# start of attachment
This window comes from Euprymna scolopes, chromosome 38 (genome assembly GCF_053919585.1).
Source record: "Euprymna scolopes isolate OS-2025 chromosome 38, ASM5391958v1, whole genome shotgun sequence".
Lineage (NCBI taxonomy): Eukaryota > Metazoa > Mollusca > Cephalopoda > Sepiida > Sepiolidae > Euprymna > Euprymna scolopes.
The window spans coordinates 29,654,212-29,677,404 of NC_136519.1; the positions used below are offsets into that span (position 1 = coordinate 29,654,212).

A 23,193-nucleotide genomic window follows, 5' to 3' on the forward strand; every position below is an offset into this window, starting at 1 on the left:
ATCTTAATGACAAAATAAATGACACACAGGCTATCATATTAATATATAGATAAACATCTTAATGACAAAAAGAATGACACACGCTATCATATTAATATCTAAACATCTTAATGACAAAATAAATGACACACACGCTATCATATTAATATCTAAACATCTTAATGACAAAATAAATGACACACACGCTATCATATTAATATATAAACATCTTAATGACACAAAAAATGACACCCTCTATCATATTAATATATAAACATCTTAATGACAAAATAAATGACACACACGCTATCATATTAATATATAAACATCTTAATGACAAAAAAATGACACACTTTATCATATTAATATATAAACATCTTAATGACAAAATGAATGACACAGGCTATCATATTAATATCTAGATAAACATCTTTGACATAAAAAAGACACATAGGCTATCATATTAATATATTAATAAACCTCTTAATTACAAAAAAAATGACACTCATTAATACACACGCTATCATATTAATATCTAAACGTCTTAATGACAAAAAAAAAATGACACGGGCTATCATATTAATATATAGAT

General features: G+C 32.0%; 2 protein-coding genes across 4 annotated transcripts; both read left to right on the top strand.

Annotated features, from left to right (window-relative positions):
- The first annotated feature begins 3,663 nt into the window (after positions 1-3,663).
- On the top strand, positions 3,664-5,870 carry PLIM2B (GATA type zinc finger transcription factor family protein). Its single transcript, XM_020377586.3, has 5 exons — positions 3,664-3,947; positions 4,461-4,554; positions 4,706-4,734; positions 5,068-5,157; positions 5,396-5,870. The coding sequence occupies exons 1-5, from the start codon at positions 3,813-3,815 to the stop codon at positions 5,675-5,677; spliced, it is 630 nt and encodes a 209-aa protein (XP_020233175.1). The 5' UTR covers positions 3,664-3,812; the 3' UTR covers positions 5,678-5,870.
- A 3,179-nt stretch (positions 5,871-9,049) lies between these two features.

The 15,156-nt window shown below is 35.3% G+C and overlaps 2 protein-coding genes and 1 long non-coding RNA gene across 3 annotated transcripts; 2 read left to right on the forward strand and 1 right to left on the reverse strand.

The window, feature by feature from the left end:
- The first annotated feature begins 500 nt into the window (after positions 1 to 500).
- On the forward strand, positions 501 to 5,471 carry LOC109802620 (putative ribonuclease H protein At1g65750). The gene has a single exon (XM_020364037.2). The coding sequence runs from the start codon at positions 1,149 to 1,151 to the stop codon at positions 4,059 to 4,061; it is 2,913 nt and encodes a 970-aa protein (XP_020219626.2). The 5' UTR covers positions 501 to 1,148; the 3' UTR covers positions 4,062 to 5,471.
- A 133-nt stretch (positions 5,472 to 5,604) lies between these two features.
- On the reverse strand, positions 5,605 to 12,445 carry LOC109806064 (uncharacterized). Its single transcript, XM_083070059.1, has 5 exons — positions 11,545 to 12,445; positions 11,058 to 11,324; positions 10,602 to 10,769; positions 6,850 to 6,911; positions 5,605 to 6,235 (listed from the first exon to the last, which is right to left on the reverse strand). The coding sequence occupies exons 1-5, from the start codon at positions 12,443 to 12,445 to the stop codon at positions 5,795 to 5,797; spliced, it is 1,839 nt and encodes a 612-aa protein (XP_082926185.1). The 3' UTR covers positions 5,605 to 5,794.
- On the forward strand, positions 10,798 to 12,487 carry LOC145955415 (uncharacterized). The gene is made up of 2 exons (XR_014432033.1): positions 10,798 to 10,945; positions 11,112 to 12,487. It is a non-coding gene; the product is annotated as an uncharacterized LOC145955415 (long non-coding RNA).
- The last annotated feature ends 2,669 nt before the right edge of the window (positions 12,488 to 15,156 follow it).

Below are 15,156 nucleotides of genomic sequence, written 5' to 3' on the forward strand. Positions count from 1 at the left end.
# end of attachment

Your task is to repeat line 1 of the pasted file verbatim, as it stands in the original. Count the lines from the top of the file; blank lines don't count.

This window comes from Euprymna scolopes, chromosome 38 (genome assembly GCF_053919585.1).